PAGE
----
Currently: Low pressure along a frontal boundary is right over NYC, so the front has cleared the entire area. High pressure over Ontario will bring cooler and drier weather to the state for the next couple days.
Tonight: Will keep the forecast dry, since the front has already cleared the state. However, the front is not far away, and is not moving very quickly, so I don't expect skies to clear. For that reason, I do not expect much radiational cooling. Therefore, I'll go a couple degrees warmer than temperature guidance. Low temperatures should generally be within a couple degrees of 55 degrees.
Tomorrow: A beautiful autumnal day. Plenty of sun, and an onshore, but light, flow. Because the onshore flow is not strong and the sun should win out over the onshore flow, I'll go a degre or two warmer than guidance for tomorrow. Expect high temperatures around 70 degrees.
Tomorrow Night/Sat: We should be able to squeak out a pretty good day on Saturday. The same front that went through today will eventually approach as a warm front. However, any precipitation associated with this feature should hold off until later at night, so the day should turn out fine. However, clouds well ahead of any precipitation should get in here quite early in the day. Also, SSE flow should become a bit stronger. With the combination of more clouds and a stronger onshore flow, I'll go a degree or two lower than guidance for Saturday. High temperatures should be near, or maybe just above 70.
Long Term (Sun-Thu:) Sunday's forecast is not as clear cut as it appeared to be earlier. The warm front probably will not just blast through the state. Even so, most of the state should see precipitation end by around dawn. However, in eastern CT, roughly east of I 91 or so, isolated showers or even a thunderstorm are possible throughout the day on Sunday. As for temperatures, for now, we'll assume the front clears the entire state by early afternoon, so as to not really mess up and flip flop our forecast. Guidance temperatures are more or less accepted, but I may go just a degree higher, since gridded data is significantly higher. High temperatures should be around 80 degrees, but it is possible some sections in the I 91 corridor get a bit warmer than that.
The rest of the long term should be fairly quiet. Monday is the hot day of the long term. Later Monday night, a cold front will move through and bring a much cooler air mass into the region. However, there is not much forcing associated with that front, so for now, will continue with a dry forecast. A warm front approaches on Wednesday. Warm fronts tend to produce more precipitation in this region than cold fronts this time of year. So I'll add a slight chance for showers and areas of drizzle on Wednesday. As for temperatures, guidance looks very good through the period, so only very minor adjustments were made.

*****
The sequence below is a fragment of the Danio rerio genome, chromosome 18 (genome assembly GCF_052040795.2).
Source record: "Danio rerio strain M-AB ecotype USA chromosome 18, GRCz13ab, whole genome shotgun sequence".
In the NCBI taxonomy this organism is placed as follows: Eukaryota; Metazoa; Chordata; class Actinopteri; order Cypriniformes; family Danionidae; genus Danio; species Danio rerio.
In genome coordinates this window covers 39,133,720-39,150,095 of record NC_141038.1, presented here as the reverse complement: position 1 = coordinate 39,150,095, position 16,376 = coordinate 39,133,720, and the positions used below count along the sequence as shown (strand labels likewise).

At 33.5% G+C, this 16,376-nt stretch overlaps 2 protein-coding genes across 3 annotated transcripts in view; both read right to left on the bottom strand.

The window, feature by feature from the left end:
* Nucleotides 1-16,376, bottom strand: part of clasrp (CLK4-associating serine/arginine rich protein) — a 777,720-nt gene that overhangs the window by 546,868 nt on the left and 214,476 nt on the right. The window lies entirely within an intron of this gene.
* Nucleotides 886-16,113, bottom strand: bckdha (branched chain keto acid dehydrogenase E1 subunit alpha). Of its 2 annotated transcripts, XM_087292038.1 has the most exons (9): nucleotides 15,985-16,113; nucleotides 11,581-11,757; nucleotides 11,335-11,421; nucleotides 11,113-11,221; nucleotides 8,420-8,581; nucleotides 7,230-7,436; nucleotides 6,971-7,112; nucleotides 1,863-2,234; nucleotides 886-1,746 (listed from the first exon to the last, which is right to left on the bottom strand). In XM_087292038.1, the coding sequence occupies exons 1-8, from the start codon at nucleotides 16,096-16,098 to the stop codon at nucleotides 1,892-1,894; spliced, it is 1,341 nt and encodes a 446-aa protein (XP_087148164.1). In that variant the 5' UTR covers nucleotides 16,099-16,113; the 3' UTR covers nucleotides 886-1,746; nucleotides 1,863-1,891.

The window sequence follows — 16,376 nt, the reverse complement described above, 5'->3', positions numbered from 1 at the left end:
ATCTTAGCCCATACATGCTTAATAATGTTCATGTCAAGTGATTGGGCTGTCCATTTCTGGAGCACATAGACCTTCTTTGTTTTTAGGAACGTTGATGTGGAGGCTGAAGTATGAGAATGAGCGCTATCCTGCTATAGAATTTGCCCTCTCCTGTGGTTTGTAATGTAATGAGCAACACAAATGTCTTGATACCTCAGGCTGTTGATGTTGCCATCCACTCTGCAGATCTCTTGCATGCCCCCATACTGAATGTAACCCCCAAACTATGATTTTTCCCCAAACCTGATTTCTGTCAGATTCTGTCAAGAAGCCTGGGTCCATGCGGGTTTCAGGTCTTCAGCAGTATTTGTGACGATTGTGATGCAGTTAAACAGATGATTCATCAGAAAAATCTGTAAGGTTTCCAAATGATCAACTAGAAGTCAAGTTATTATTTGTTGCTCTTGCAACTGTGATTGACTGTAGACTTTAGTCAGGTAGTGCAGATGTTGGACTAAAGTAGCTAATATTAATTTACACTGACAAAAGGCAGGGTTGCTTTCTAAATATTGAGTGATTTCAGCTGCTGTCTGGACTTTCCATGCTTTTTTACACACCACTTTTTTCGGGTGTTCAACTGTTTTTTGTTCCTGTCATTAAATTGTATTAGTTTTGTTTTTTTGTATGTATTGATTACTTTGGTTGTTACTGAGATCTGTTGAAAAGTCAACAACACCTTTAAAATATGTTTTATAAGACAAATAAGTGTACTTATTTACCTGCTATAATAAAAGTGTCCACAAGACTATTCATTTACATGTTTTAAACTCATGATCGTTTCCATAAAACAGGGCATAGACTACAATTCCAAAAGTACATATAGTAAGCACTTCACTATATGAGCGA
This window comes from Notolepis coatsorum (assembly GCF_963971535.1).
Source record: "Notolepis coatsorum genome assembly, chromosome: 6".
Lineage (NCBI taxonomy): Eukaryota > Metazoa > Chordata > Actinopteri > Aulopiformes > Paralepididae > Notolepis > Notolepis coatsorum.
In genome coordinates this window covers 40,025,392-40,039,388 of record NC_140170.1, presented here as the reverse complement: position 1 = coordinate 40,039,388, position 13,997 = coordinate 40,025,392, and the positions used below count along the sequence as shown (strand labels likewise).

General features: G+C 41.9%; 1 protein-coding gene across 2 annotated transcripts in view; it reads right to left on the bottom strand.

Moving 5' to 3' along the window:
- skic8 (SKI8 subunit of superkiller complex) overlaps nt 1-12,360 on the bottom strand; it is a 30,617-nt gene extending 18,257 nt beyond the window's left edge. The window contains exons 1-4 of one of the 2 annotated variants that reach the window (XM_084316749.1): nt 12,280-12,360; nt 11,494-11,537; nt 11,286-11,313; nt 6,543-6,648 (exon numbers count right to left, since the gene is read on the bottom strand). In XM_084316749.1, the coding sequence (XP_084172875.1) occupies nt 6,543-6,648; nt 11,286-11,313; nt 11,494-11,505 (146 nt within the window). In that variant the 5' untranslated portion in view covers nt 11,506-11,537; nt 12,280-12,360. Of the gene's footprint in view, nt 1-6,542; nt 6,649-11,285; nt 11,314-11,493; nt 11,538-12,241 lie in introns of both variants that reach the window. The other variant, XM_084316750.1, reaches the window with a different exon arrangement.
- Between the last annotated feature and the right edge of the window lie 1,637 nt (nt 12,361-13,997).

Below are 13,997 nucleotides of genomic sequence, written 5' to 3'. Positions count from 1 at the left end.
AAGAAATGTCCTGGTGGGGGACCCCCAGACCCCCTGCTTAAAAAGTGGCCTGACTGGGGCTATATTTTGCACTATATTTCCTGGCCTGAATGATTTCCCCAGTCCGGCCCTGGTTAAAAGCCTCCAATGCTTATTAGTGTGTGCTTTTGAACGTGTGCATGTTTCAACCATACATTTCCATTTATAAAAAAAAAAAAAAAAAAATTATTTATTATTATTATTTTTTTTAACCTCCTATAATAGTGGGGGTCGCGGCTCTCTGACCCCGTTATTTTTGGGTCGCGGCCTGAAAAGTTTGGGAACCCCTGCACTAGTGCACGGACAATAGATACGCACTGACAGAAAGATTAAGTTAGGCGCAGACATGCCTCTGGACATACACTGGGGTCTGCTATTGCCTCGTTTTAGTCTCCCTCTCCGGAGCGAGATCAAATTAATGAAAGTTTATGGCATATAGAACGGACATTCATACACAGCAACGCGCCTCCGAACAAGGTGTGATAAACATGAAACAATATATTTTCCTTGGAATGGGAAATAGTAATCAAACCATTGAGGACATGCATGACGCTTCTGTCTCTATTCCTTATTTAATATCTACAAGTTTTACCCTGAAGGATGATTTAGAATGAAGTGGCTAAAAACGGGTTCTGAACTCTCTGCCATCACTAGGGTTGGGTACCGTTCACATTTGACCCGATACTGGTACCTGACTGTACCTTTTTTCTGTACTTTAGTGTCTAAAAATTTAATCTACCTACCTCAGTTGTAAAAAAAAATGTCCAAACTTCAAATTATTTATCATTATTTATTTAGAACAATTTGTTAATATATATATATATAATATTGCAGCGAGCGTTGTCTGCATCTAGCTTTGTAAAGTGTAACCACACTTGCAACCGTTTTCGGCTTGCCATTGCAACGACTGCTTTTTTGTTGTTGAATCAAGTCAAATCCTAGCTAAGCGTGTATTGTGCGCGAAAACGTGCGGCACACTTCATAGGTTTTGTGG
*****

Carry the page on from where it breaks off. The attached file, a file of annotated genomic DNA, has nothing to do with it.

Speaking of temperatures, these are the temperatures I expect through the rest of the long term period.
Monday: Around 80, except cooler along the south coast.
Tuesday: low 70s
Wednesday: near 70, except a bit warmer in the I 91 corridor
Thursday: mid 70s, perhaps cooler in the NW hills.
Looking into the long range,. generally above to much above normal temperatures should persist during this period. The danger of a sustained truly warm pattern is the cold air over adjoining eastern Canada, and the associated potential for a back door front. There is also potential for high pressure to anchor NE of the area and produce more of an onshore flow than currently modeled. However, the upper air pattern certainly looks like a warm one heading into late September in Southern New England. There are some hints that the pattern may begin to make meaningful changes toward the end of the month or beginning of October, when bigger pieces of that Canadian air start breaking off and heading into our region.
Now, let's take a look graphically at a couple systems slated to affect the region this week. There really isn't all that much to show you right now, but we'll take a look at two warm fronts- one modeled to go through Sunday morning and the next one slated to go through some time on Wednesday. This map is valid very early Sunday morning and shows precipitation advancing into CT. There is a very weak low, verbatim, on the map just east of ACY. However, a low this weak can be a function of the computer algorithm and not real, since the "low" is actually higher pressure than mean SLP.